Lastly, the heavyweight global reinsurers are very active in Africa alongside regional or national reinsurers as they are needed by the insurance companies to provide additional cover, particularly for major risks.
Although brokerage is still the most widely-used insurance distribution channel, notably for corporate business, other channels are also beginning to emerge, starting with bancassurance, i.e., the sale of insurance products through banking networks. For Africa as a whole, the market penetration rate is around 2%, however it rises to between 10% and 20% among bank customers. More and more individual risk products are being marketed via banking networks, both by the retail banks themselves and by microfinance organisations.
Phone networks are also an effective distribution channel on a Continent with a mobile phone penetration rate of 70% and it is precisely by using phone-based apps that micro-insurance could fulfil its huge potential (see the article by Frédéric Bouchet). Insurers are also leveraging social media as a distribution channel.
A number of indicators point to rapid growth in the African insurance sector, particularly in the individual risk segment. Aside from the Continent’s economic promise and demographic momentum3, the emergence of the African middle classes and the development of new distribution channels are a boon for the sector.
Regulations and regulators4 are increasingly apparent and directive in nature. They focus on oversight and the involvement of sector players in economic activity. In the last few years, industry regulators have required insurers to bolster their capital base with a view to increasing premium retention rates in domestic markets and on the Continent generally. Strict rules have also been drawn up forbidding the insurance of risks abroad and requiring prompt settlement of premiums. The Regulator is no longer merely concerned with the insurer’s solvency but also drafts guidelines on good governance (suitability of senior managers, internal control procedures, information systems, etc.).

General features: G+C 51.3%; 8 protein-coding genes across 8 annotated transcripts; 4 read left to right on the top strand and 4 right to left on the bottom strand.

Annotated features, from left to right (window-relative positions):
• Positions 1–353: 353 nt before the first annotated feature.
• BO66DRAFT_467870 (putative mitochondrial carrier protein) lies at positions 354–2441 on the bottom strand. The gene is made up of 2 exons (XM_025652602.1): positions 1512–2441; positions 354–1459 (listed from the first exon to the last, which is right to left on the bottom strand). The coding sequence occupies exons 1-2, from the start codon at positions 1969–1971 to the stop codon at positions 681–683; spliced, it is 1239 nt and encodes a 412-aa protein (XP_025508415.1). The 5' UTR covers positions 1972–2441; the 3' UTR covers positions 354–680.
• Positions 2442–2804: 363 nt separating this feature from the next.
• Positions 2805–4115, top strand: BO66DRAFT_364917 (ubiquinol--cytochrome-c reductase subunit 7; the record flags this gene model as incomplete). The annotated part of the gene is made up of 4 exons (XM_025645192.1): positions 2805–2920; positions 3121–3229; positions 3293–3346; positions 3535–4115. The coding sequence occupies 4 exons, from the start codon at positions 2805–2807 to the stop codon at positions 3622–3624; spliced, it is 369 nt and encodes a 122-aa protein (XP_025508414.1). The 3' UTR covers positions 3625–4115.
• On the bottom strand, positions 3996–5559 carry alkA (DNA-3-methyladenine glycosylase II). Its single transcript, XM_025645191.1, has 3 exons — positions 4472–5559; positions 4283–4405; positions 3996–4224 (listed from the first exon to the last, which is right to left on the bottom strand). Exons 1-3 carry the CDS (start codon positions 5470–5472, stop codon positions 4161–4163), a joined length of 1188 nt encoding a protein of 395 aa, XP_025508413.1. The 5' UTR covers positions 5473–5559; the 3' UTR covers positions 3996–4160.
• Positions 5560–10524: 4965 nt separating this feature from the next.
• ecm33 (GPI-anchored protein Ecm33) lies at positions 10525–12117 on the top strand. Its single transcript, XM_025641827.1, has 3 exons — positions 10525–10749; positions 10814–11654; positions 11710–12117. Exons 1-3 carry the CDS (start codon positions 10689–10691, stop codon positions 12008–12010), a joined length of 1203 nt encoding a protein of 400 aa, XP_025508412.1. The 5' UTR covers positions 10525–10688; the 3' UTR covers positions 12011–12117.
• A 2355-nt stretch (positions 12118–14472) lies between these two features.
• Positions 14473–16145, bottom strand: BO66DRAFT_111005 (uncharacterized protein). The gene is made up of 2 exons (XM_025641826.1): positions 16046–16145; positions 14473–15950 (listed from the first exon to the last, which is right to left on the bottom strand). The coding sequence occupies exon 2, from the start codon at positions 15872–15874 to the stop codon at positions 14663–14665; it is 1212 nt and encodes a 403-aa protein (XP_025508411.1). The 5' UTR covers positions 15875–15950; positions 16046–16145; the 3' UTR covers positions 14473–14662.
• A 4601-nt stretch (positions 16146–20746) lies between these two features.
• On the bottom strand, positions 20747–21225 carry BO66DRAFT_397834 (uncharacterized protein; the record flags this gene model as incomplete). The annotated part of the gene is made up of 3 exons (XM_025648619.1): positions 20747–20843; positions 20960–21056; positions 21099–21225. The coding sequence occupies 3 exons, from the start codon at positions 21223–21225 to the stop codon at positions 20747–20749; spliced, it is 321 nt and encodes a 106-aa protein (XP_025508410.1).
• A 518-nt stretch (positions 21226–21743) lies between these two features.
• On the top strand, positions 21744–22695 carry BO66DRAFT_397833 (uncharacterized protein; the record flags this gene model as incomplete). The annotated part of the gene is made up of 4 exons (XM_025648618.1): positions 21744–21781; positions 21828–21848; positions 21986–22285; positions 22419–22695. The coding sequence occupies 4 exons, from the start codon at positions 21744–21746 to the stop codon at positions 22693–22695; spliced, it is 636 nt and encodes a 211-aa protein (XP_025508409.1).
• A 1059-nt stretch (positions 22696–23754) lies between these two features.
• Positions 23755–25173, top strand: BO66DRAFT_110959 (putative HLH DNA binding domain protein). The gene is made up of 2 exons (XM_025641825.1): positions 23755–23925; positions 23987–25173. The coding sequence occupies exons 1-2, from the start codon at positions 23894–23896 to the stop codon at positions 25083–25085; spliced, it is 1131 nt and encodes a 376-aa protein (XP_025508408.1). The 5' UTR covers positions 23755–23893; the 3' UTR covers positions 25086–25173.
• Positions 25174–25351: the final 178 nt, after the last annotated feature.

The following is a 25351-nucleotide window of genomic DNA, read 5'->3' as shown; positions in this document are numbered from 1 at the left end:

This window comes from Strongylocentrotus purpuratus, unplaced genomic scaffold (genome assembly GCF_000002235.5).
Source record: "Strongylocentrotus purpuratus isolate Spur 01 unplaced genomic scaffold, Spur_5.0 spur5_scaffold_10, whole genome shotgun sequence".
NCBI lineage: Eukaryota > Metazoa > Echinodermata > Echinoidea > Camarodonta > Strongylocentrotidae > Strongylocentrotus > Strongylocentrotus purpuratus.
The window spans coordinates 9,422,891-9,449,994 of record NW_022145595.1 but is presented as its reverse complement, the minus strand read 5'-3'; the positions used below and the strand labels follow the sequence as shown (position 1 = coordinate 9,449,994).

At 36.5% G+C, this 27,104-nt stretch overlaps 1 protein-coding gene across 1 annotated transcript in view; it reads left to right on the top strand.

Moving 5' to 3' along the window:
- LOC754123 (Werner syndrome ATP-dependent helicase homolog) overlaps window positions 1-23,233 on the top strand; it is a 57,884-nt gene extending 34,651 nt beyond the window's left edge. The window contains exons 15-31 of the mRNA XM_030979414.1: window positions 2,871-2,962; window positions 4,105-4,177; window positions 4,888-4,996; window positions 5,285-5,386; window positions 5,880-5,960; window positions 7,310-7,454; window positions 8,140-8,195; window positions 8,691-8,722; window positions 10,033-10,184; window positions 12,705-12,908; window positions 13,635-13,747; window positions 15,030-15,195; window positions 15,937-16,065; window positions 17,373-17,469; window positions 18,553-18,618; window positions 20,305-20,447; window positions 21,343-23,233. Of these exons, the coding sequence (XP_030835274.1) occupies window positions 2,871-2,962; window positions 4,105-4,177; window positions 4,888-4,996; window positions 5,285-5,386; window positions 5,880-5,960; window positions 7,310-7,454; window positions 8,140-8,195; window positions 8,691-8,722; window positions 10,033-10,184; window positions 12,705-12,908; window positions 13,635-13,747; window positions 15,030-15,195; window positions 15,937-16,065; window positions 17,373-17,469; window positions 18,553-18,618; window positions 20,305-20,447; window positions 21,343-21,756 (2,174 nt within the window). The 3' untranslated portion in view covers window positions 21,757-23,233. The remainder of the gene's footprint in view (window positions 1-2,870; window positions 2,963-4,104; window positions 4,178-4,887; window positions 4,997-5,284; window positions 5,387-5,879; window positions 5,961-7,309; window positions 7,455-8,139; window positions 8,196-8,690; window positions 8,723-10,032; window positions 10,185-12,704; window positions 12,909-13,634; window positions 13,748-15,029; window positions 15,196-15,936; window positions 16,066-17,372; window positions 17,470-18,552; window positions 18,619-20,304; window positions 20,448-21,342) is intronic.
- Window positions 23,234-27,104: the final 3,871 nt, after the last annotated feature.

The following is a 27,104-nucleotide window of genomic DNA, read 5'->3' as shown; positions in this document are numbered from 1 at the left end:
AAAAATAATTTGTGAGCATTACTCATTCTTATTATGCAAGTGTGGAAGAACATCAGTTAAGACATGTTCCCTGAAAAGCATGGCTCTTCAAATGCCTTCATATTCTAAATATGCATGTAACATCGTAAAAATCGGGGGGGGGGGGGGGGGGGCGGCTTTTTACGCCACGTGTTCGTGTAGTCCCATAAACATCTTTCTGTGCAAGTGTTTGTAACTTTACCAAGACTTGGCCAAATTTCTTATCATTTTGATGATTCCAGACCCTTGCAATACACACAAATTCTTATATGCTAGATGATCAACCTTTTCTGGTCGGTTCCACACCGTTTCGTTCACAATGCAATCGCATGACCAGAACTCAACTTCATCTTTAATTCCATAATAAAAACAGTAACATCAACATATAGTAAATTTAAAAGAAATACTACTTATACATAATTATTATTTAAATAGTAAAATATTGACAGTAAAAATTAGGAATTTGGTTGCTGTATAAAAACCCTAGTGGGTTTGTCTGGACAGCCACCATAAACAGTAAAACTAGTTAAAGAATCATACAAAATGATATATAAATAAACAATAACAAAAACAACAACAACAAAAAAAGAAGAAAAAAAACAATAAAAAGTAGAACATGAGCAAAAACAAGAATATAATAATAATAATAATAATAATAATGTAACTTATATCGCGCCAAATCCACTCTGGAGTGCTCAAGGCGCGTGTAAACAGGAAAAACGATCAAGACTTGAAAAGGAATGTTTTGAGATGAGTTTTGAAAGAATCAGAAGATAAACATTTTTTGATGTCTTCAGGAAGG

However, if the African insurance sector is to make the most of these favourable conditions, a number of challenges need to be met. At government level, political stability is absolutely essential along with good governance – especially anti-corruption measures and judicial security. At insurer level, companies need to boost their professionalism, solvency and financial strength. Given that an insurer’s key resource is the quality of its employees, a big investment is needed in academic and on-the-job training. Insurers also need to be much better explainers and communicators if they wish to improve their image with the population as a whole5.
It is those companies that are able to innovate (in terms of both new products and distribution channels) that will gain an edge on the competition.
1 According to the World Bank’s most recent report, 388 million people – or 43% of the population of Sub-Saharan Africa – were living in extreme poverty in 2012.
2 This higher rate for South Africa is partially attributable to social insurance products developed by the private sector, a three-fold increase in the ranks of the middle classes over the past 10 years, popular trust in banks offering long-term savings products, and a high demand for protection due to widespread criminality and a large number of car accidents.
3 Africa is currently home to 15% of the World’s population, but this figure will rise to 25% in 2050 and 33% by 2100 (source: INED).
4 Public bodies with national or regional jurisdiction tasked with controlling and regulating insurance in one or several countries.
5 In Africa, the insurer is often seen as someone who collects premiums but is reluctant to pay claims.